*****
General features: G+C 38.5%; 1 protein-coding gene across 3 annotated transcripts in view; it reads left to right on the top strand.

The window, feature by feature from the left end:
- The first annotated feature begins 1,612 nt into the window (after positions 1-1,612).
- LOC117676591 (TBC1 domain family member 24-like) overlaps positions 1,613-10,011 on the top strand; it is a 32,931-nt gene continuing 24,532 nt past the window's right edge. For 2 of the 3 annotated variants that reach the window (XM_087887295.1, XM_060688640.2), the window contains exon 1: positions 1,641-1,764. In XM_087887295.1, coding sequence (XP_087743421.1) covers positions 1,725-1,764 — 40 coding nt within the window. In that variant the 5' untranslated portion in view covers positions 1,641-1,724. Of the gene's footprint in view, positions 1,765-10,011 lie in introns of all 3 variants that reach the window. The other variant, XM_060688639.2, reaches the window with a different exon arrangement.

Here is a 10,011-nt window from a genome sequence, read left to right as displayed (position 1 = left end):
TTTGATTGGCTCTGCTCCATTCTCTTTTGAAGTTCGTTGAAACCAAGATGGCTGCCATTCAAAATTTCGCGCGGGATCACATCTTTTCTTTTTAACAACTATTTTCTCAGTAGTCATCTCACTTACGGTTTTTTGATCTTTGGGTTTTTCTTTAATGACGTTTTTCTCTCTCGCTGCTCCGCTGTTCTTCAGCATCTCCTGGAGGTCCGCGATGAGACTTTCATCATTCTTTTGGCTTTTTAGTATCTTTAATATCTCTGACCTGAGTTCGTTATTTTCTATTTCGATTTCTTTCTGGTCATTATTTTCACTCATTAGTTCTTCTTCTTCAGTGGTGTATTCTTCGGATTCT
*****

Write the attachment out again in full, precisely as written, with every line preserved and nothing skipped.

General features: G+C 38.5%; 1 protein-coding gene across 3 annotated transcripts in view; it reads left to right on the top strand.

The window, feature by feature from the left end:
- The first annotated feature begins 1,612 nt into the window (after positions 1-1,612).
- LOC117676591 (TBC1 domain family member 24-like) overlaps positions 1,613-10,011 on the top strand; it is a 32,931-nt gene continuing 24,532 nt past the window's right edge. For 2 of the 3 annotated variants that reach the window (XM_087887295.1, XM_060688640.2), the window contains exon 1: positions 1,641-1,764. In XM_087887295.1, coding sequence (XP_087743421.1) covers positions 1,725-1,764 — 40 coding nt within the window. In that variant the 5' untranslated portion in view covers positions 1,641-1,724. Of the gene's footprint in view, positions 1,765-10,011 lie in introns of all 3 variants that reach the window. The other variant, XM_060688639.2, reaches the window with a different exon arrangement.

Here is a 10,011-nt window from a genome sequence, read left to right as displayed (position 1 = left end):
TTTGATTGGCTCTGCTCCATTCTCTTTTGAAGTTCGTTGAAACCAAGATGGCTGCCATTCAAAATTTCGCGCGGGATCACATCTTTTCTTTTTAACAACTATTTTCTCAGTAGTCATCTCACTTACGGTTTTTTGATCTTTGGGTTTTTCTTTAATGACGTTTTTCTCTCTCGCTGCTCCGCTGTTCTTCAGCATCTCCTGGAGGTCCGCGATGAGACTTTCATCATTCTTTTGGCTTTTTAGTATCTTTAATATCTCTGACCTGAGTTCGTTATTTTCTATTTCGATTTCTTTCTGGTCATTATTTTCACTCATTAGTTCTTCTTCTTCAGTGGTGTATTCTTCGGATTCT